During the Second World War, designated convoy rescue ships accompanied some Atlantic convoys to rescue survivors from ships that had been attacked. Rescue ships were typically small freighters with passenger accommodation converted to rescue service. This involved enlarging galley and food storage areas and providing berthing and sanitary facilities for approximately 150 men. Preparation for service included the installation of scrambling nets along the sides, and the substitution of boats suitable for open sea work for normal lifeboats. Rescue ships normally included a small operating room for an embarked naval doctor and sick bay staff.[1]


The first specially equipped rescue ship went into service in January 1941. When rescue ships were unavailable, large, ocean-going tugboats or converted trawlers were sometimes designated to perform rescue duty.[2]

By the end of the war 30 rescue ships had been built or converted. They participated in 797 convoys and rescued 4,194 survivors from 119 ships. Seven rescue ships were lost, six to enemy action (three to U-boats and three to aircraft).[3]


In 1940 Admiral Sir Max Horton (later Commander-in-Chief Western Approaches Command) broached the idea of rescue ships with the Admiralty. The concept was to have merchant vessels that would accompany convoys but not carry cargo; they would instead have the role of saving the lives of seamen from ships sunk by enemy action. The rescue ship would take its position at the rear of one of the central columns of ships.[1] From this position it could observe damaged ships falling astern of the convoy and quickly rendezvous to transfer survivors. The rescue ships would also be able to provide surgical or other treatment as required. This would free the cargo vessels of the convoy to continue on their way and escorts to focus on countering the attacking U-boats or aircraft.[4]

The convoy rescue ship was a response to early experience. Each merchant ship in a convoy was assigned a station so that the convoy formation would consist of several columns of three to five ships. The lead ships of the columns were spaced at intervals of 1,000 yards (910 m) along a line perpendicular to the convoy course. Each ship in the column followed the ship ahead at a distance of 800 yards (730 m).[5] The typical convoy would be approximately 8 to 10 kilometers (5.0 to 6.2 mi) wide and 3 kilometers (1.9 mi) long. The rescue plan for early convoys was to have the last ship of each column rescue survivors of other ships in that column.[6] If the last ship in column was hit, the rescue task fell to the escorting warships. In practice, the escorting warships performed rescue tasks more often than the 25% suggested by random hits on a four-ship column because some merchant ships refused to leave the protection of the convoy formation to fall back and remain a stationary target while rescuing survivors. Furthermore, merchant ships were not well suited to manoeuvre to pick up survivors, and those attempting rescue were hampered by lack of suitable rescue equipment.[4]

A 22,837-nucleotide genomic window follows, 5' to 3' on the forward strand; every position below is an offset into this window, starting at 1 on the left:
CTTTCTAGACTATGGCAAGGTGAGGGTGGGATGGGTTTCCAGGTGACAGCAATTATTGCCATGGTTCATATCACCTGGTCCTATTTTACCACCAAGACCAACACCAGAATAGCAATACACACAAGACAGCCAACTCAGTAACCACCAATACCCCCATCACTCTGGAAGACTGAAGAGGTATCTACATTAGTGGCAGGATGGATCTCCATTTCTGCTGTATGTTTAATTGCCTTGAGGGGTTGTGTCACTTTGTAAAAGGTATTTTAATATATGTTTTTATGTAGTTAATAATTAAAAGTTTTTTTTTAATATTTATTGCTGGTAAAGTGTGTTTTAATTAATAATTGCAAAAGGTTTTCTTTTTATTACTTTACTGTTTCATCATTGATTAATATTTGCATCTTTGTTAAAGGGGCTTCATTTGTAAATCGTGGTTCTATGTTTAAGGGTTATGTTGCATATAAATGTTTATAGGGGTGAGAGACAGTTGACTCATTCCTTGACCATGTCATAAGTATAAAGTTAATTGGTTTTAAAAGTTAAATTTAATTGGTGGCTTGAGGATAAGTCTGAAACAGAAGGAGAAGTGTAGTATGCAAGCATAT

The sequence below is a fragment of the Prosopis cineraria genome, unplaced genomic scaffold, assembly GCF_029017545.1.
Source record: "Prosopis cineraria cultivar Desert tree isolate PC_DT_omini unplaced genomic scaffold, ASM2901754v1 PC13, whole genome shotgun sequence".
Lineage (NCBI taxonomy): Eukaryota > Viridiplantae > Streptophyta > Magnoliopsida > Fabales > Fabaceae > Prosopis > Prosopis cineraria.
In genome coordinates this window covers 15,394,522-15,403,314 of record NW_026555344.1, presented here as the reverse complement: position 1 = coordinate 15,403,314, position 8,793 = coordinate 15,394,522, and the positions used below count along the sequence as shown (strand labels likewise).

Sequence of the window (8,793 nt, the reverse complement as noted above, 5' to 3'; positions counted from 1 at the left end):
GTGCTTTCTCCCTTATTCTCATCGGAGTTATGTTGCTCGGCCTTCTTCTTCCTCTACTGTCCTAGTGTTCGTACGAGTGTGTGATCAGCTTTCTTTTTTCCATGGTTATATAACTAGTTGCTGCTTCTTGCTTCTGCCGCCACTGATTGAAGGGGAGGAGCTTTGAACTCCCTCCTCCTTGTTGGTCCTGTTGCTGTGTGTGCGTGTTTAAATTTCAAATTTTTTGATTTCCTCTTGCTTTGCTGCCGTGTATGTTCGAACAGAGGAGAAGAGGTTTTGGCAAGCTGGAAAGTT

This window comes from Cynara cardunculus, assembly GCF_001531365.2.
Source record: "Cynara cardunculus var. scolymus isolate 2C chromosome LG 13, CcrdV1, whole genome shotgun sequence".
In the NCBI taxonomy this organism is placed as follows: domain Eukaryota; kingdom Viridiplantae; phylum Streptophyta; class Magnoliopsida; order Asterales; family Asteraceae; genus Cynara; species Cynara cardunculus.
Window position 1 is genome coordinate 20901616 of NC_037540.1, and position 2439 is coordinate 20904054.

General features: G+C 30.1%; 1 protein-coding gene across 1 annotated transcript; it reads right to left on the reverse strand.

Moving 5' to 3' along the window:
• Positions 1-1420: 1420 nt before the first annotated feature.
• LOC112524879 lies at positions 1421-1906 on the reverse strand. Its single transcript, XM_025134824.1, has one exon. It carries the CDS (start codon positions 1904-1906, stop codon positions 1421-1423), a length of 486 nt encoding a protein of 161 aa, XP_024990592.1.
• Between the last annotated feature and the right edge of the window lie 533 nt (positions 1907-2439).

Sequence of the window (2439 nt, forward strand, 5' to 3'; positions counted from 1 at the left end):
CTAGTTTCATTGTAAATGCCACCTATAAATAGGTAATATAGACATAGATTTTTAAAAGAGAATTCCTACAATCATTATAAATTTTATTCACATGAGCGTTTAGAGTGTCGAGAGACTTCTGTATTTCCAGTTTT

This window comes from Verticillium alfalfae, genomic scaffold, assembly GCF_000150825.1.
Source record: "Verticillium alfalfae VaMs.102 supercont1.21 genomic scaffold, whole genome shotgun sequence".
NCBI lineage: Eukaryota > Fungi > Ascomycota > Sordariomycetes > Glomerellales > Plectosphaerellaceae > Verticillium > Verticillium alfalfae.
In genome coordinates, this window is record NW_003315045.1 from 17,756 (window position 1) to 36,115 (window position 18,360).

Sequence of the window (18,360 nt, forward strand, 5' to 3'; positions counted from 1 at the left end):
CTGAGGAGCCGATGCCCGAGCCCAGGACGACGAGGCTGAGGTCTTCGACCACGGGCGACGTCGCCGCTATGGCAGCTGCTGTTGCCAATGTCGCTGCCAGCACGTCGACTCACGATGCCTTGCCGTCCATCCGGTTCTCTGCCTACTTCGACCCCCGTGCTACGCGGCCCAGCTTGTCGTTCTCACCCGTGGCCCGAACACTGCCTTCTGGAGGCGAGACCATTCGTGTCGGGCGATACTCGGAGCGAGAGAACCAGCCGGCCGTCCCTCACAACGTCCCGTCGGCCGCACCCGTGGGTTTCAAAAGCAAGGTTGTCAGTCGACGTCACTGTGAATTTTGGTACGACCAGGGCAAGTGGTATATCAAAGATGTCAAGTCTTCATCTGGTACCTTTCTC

For the role the Admiralty sought out small, quick, manoeuvrable vessels; it drew many from among the Clyde Shipping Company's coastal passenger transports. The requisitioned passenger ships had a speed of 11 to 12 knots, which enabled them, after completing their rescue operations, to catch up with the convoys travelling at 10 knots. Although these vessels had not been built for the Atlantic or the Arctic, none was lost to Atlantic storms; one did ice-up and founder off the coast of Newfoundland.[3]

The rescue ships were not hospital ships and so were legitimate targets as far as German submarines or bombers were concerned. Consequently, the Admiralty armed them with AA guns for protection when they were separated from the convoy and vulnerable to enemy attack. In addition to equipment for rescuing and treating survivors, rescue ships carried High Frequency radio Direction Finding equipment (abbreviated to HF/DF and known as "Huff-Duff") to assist in the location of U-boats.[1] The rescue ship's position at the rear of the convoy provided good triangulation in combination with the HF/DF installed on the escort leader typically patrolling in front of the convoy.[1]

The Rescue Ship Service was organised by Lieutenant-Commander L. F. Martyn RNVR, who later co-authored a book highlighting the successes and challenges of the rescue ships.[7]

List of convoy rescue ships


The rescue ships were:[3]


  1. ^ a b c d Hague 2000 p.90
  2. ^ Hague 2000 p.92
  3. ^ a b c Hague 2000 p.91
  4. ^ a b Hague 2000 pp.89 & 90
  5. ^ Seth 1962 p.78
  6. ^ Hague 2000 p.89
  7. ^ a b c Schofield, B (1968). The Rescue Ships. Edinburgh and London: William Blackwood & Sons Ltd. p. 165.
  8. ^ "Convoy OB.119". Convoyweb. Archived from the original on 24 September 2012. Retrieved 15 September 2011.
  9. ^ Rohwer & Hummelchen 1992 p.196
  10. ^ a b c Irving 1968 p.182
  11. ^ Rohwer & Hummelchen 1992 p.194
  12. ^ Rohwer & Hummelchen 1992 p.191
  13. ^ Rohwer & Hummelchen 1992 p.86